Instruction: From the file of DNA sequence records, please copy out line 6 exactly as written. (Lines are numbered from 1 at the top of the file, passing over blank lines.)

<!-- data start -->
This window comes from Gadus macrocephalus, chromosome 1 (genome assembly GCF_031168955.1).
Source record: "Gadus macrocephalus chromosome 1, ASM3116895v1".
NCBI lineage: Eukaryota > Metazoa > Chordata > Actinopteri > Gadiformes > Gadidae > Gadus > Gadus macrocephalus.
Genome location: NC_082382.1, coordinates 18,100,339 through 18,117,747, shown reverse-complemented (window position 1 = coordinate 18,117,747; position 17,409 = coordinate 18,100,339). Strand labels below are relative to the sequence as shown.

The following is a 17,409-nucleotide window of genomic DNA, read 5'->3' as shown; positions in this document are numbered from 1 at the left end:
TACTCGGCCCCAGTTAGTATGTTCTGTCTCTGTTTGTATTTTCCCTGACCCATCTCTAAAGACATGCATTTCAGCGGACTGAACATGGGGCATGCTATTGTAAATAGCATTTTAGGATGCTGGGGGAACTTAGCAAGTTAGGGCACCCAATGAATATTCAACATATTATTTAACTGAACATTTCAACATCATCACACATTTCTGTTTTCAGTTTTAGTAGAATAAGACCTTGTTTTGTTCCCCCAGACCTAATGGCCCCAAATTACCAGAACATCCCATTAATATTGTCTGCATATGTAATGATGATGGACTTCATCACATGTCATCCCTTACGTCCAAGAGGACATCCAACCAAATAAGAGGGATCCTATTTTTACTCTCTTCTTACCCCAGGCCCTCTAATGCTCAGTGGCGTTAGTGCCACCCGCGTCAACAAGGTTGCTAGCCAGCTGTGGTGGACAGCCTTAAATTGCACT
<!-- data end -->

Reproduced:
TACTCGGCCCCAGTTAGTATGTTCTGTCTCTGTTTGTATTTTCCCTGACCCATCTCTAAAGACATGCATTTCAGCGGACTGAACATGGGGCATGCTATTGTAAATAGCATTTTAGGATGCTGGGGGAACTTAGCAAGTTAGGGCACCCAATGAATATTCAACATATTATTTAACTGAACATTTCAACATCATCACACATTTCTGTTTTCAGTTTTAGTAGAATAAGACCTTGTTTTGTTCCCCCAGACCTAATGGCCCCAAATTACCAGAACATCCCATTAATATTGTCTGCATATGTAATGATGATGGACTTCATCACATGTCATCCCTTACGTCCAAGAGGACATCCAACCAAATAAGAGGGATCCTATTTTTACTCTCTTCTTACCCCAGGCCCTCTAATGCTCAGTGGCGTTAGTGCCACCCGCGTCAACAAGGTTGCTAGCCAGCTGTGGTGGACAGCCTTAAATTGCACT